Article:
Musashi Samurai Legend Review

Mushashi Samurai Legend isn't especially hard or deep, but it's still a solid action adventure game with a good dose of quirky charm.

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Musashi Samurai Legend brings Square Enix's wild-haired samurai hero back to the world of sword-swinging action with an all-new look and some new bladed prowess to show off. The game's boldly edged manga-style visuals are paired with gameplay that isn't quite as bold, as the methodical hack-and-slash that dominates the experience is lightly spiced with learned enemy abilities and a few racing-type sequences. Mushashi Samurai Legend isn't especially hard or deep, and you'll get virtually everything it has to offer on the first time through, but it's still a decent action adventure game with a good dose of quirky charm.

When your home and your people are threatened by violent conflict, only a slightly built hero with an eye-bendingly outrageous hairstyle can save the day!

Events kick off with a mysterious young woman performing a mysterious ritual beneath a giant crystal (which is perhaps somewhat mysterious). She is Mycella, a maiden with a mastery of the magical arts, and she's summoning a hero--a hero that can save her people, the Mystics, from a threatening corporation known as Gandrake Enterprises. The company has learned of a way to refine a precious ore, called nebulite, into fuel for its nebulium engine, which is powering an industrial revolution of sorts. Apparently, the maidens of the Mystics have a unique ability to draw even greater power from nebulite, and Gandrake Enterprises is out to snatch that human resource so it can then dominate the world, as evil corporations are wont to do. But Mycella's efforts are successful, and the young swordsman Musashi is brought into this world of conflict. His only way back home is to trounce the evildoers, rescue the princess, and live up to his heroic destiny, which he decides is fine by him.

The game has a rather unique look to it that the creators have dubbed "manga-shading." It's essentially a cel-shaded design with lots of thick outlines paired with anime-style art direction. Visually, it isn't too terribly far from something like Dark Cloud 2, and it looks good, with the standout design choice being Musashi's ridiculously long, impossibly zigzaggy hairstyle. You'll see that certain enemy types are repeated, but the various robot and creature minions are as well made as the other characters you'll meet, and the bosses you'll fight are nice and imposing. The visual performance starts to flag in large areas with many enemies, giving rise to some noticeable graphical slowdown. And while the camera is mostly content to stay out of your way, there are a few cramped instances where your viewpoint becomes difficult to manage. That won't happen most of the time, though, as you'll generally have a good view of where you're going and what you need to kill.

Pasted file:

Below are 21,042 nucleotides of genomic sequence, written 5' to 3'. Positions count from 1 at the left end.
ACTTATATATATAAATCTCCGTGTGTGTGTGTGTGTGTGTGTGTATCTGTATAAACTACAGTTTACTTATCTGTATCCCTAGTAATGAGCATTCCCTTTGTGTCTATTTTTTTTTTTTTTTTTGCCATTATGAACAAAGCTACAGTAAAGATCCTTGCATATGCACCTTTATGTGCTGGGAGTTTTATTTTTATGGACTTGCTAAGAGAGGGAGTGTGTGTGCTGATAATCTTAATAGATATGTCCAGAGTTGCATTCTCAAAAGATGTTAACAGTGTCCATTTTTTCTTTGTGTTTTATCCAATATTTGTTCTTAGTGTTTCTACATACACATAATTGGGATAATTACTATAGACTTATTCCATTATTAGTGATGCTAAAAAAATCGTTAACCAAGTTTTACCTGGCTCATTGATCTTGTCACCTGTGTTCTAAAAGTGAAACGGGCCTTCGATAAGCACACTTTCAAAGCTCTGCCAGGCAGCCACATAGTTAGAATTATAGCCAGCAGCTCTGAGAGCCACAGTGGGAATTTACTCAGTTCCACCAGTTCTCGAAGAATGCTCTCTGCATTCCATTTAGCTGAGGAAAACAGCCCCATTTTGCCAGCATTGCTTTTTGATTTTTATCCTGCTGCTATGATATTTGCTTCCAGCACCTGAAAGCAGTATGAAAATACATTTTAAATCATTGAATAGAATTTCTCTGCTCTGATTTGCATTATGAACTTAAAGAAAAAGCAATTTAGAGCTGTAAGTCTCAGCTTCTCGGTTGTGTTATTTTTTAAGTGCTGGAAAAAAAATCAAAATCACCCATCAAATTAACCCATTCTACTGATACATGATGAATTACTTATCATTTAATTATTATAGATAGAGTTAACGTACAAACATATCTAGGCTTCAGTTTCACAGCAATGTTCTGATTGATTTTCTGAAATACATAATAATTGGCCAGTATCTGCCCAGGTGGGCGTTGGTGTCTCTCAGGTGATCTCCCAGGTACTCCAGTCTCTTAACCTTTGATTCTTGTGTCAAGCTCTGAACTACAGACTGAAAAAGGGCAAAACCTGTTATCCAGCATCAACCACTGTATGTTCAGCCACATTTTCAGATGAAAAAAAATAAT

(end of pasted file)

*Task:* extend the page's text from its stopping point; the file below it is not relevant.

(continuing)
Musashi charges into battle with two weapons, a basic katana and one of a variety of larger blades that he'll collect as he presses on in his adventure. He can strike foes with his katana for a short combo, using a greater blade for either a slow finisher, a slower and harder-hitting strike, or any of a number of special moves he learns with that particular sword. He can also block attacks or focus on a particular enemy to learn a technique. When you focus, the color of the lock-on for that enemy lets you know if there's an ability you can learn. Once your focus gauge is full, you'll have to hit the square button just as your foe uses his special ability on you; and then you'll perform another button action to master the technique.

Capturing enemy abilities can be a tricky business. But while it's a cool concept, you won't actually need very many of them.

It's not as complicated as it sounds, though. In fact, the biggest problem in learning new abilities is usually in getting your enemies to use them on you in the first place. Since focusing to learn a technique leaves you completely open to attack, you'll often end up getting swiped by normal attacks or getting hit by other enemies entirely, which means you then need to build up your focus gauge so you can try again. And while learning new abilities is interesting, you won't get very many strategic opportunities to put those abilities into play, barring a few that will become staples.